Third International Conference on the Teaching of Psychology
Frances A. Maratos,
University of Derby,
Derby, UK


Predicting university success in psychology is limited at best. Recent research has found that the subjects studied at A-level and the grades obtained did not predict performance at University. Whilst GCSE grades (in particular those achieved in Science & English) were significant predictors of final year marks, almost 50% of the total variability remained unexplained by academic factors used in the study. One explanation for this unexplained variance could be the emphasis on critical thinking skills at degree level psychology to achieve high grades, but the emphasis on factual based information at A-level to achieve such grades. In consequence, it is perhaps surprising that the relationship between critical thinking skills, route to higher education (HE) and degree level performance has received limited investigation. Thus in the current study these variables were investigated.

Baseline date on perceived critical thinking skills and route to HE were obtained from 65 first year undergraduate psychology students during their first week of University classes. Students who took part in the study were those enrolled on the first year module ‘Introduction to Cognitive Neuroscience’ (ICN). They were further asked if they would consent to the use of their grades in the ICN module being used in the research. Importantly, for this module the assessment had two components; a factual based multiple choice test and a critical thinking coursework based assignment.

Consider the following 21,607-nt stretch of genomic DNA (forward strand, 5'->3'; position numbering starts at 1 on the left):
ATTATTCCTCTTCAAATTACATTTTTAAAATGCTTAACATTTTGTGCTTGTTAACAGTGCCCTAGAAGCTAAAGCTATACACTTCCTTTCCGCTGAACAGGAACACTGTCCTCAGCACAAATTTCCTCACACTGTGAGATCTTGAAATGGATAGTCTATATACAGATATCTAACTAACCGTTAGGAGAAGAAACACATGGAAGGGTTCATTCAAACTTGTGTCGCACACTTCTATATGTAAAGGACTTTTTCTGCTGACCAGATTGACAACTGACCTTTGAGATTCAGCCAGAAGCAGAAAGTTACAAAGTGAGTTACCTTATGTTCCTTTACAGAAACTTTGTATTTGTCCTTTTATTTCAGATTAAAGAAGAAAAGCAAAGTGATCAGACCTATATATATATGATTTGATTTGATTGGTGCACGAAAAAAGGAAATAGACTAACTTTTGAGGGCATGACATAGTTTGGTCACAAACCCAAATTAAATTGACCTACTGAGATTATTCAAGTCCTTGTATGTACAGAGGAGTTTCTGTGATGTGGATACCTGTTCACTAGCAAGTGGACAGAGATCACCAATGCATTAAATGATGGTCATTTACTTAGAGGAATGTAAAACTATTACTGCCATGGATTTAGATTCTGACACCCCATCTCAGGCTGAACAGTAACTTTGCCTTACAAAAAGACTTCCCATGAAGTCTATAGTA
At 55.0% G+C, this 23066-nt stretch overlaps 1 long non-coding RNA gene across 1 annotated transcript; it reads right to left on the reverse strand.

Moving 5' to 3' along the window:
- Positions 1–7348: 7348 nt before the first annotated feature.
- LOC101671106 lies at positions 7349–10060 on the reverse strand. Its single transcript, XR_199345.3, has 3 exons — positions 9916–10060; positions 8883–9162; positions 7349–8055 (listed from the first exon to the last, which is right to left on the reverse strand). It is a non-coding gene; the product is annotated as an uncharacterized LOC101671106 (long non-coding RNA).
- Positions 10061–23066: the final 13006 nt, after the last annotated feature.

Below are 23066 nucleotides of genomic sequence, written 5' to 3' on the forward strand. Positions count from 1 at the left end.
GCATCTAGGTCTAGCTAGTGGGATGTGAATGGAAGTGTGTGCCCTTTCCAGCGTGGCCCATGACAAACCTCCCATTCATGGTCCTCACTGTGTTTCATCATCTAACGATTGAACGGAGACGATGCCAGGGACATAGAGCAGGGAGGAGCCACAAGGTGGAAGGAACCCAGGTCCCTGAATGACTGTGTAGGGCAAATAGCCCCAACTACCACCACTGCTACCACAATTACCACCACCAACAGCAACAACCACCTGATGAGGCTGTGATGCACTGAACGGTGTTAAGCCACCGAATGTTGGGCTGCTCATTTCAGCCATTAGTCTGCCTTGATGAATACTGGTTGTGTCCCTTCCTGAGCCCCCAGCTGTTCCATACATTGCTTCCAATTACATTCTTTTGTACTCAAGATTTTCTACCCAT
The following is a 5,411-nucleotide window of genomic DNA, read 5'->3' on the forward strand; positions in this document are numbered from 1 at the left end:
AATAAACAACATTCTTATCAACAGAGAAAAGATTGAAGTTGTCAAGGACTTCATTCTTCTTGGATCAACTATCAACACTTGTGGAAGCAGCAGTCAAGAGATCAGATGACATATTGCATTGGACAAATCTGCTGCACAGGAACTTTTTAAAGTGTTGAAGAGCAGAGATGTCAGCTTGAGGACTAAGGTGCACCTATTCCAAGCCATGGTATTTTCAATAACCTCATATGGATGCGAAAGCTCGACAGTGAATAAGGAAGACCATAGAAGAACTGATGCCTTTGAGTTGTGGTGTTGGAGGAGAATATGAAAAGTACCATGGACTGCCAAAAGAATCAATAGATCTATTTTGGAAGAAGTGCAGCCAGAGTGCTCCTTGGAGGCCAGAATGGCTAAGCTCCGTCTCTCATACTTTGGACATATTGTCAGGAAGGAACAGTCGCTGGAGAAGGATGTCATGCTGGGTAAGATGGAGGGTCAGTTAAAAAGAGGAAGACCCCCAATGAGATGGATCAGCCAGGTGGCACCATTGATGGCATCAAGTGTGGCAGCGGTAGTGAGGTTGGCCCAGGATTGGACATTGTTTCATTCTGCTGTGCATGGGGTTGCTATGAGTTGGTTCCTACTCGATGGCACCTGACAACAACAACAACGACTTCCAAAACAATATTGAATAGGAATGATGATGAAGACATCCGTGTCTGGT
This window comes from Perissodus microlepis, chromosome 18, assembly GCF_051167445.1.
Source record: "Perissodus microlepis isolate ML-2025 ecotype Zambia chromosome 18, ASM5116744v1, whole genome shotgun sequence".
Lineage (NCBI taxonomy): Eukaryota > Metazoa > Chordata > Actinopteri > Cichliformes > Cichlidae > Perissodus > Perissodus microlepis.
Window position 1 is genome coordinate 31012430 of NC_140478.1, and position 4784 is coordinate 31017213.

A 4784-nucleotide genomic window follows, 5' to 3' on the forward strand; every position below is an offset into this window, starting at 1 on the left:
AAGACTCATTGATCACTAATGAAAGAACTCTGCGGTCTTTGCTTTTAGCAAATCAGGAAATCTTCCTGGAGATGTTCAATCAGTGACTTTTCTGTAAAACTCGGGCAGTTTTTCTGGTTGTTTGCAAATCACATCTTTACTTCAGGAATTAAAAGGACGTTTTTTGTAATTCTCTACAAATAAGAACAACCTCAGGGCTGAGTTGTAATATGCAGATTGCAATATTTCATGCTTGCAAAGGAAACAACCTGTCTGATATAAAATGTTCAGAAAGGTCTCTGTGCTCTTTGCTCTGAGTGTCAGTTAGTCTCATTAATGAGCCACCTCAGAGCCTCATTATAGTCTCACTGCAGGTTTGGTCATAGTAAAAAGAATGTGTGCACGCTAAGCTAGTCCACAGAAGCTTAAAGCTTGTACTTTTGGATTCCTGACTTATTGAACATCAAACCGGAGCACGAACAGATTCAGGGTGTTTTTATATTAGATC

The results revealed no significant difference in perceived critical thinking skills dependent upon whether an individual had attained their place via traditional A-level qualifications or some other means (p>0.50). Although perceived critical thinking skills were correlated with GCSE math grade obtained (p<0.01) and neared significance for GCSE science grade obtained (p=0.07); such skills were not, however, correlated with A-level points tariff achieved. With respect to performance on the ICN assessments, perceived critical thinking skills were not correlated with performance on the factual based test (p=0.096); although performance on this test was correlated with grade obtained in GCSE science (p<0.001), GCSE English (p<0.01) and when HE ‘prior learning’ had last occurred. Performance on the factual based test further neared significance for correlations with GCSE Science (p=0.056), age (p=0.056) and A-level point tariff achieved (0.071). Data pertaining to the critical thinking based assignment has yet to be investigated but will be presented at the conference.

In conclusion, consistent with previous research, preliminary results reveal that GCSE performance is a better predictor of degree level performance in the first year than A-level performance or indeed alternative routes to HE (e.g. Access, B-TEC). Whilst the latter is perhaps expected (in light of recent research), the present study further highlights the relationship between performance at GCSE and critical thinking skills. As degree performance has been linked to GCSE performance, future research within this field should elucidate whether critical thinking skills can also account for some of the variance in predicting university success. Indeed, within this presentation the relationship between students’ perceived critical thinking skills and actual performance on a critical thinking assignment will be presented.

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